(ii) Project could be in the field of:
. Social Service - Hospital
. - Rehabilitation Centre for men released from prison, Alcoholics, Drug Addicts.
. Education - Local college or school
. Theological Education - Expansion of area school
. - Bursaries
. Christian Education - Development of programme, Conference Centre.
(iii) Each diocesan project would be keyed for formal opening or inauguration on July 1st, 1967.
5. The publication of a Centenary Edition of the Prayer Book following the pattern set on previous national occasions.
6. A Centennial year programme, as developed by the G.B.R.E., for the attention and participation of children and young people.
7. In recognition of the importance of the contribution of Christianity to the development of Canada's history during the past hundred years and the fact that all Communions bear witness to the Saviourhood and Lordship of Jesus Christ, it is recommended that the Anglican Church of Canada, through its Centenary Committee, assert its willingness to cooperate with other Christian bodies in Canada in such projects as are suggested by the Canadian Council of Churches' Committee on the Canadian Centenary and which are approved by the General Synod Committee.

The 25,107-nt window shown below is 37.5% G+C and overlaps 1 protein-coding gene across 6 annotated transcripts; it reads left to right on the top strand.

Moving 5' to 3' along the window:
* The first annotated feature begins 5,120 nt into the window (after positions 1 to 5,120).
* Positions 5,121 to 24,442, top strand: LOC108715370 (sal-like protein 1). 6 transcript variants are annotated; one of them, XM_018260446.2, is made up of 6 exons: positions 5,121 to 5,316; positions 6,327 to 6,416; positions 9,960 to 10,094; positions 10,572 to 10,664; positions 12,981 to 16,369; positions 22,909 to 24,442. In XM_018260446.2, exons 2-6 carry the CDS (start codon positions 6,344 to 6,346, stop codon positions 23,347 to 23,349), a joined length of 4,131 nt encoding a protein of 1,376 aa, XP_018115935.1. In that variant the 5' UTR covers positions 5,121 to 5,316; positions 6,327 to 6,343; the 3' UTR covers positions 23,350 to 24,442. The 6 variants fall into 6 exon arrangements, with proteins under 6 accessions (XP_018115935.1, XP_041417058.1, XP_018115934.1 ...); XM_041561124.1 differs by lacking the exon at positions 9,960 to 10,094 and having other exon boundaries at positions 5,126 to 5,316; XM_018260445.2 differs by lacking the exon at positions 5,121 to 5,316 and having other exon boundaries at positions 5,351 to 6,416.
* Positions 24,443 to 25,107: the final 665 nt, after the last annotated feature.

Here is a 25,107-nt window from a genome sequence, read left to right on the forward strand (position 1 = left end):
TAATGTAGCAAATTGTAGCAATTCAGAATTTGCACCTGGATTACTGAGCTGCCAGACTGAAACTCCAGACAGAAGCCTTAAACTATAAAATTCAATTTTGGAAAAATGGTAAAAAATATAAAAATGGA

The Venerable G.E. Hobson presented the report of the Task Force on Canadian Unity and explained the background of the motion that was presented to the House.
"That we affirm the principles underlying the motion from the Task Force on Canadian Unity and request the Nominating Committee to suggest a small task force to prepare an appropriate resolution and pastoral." CARRIED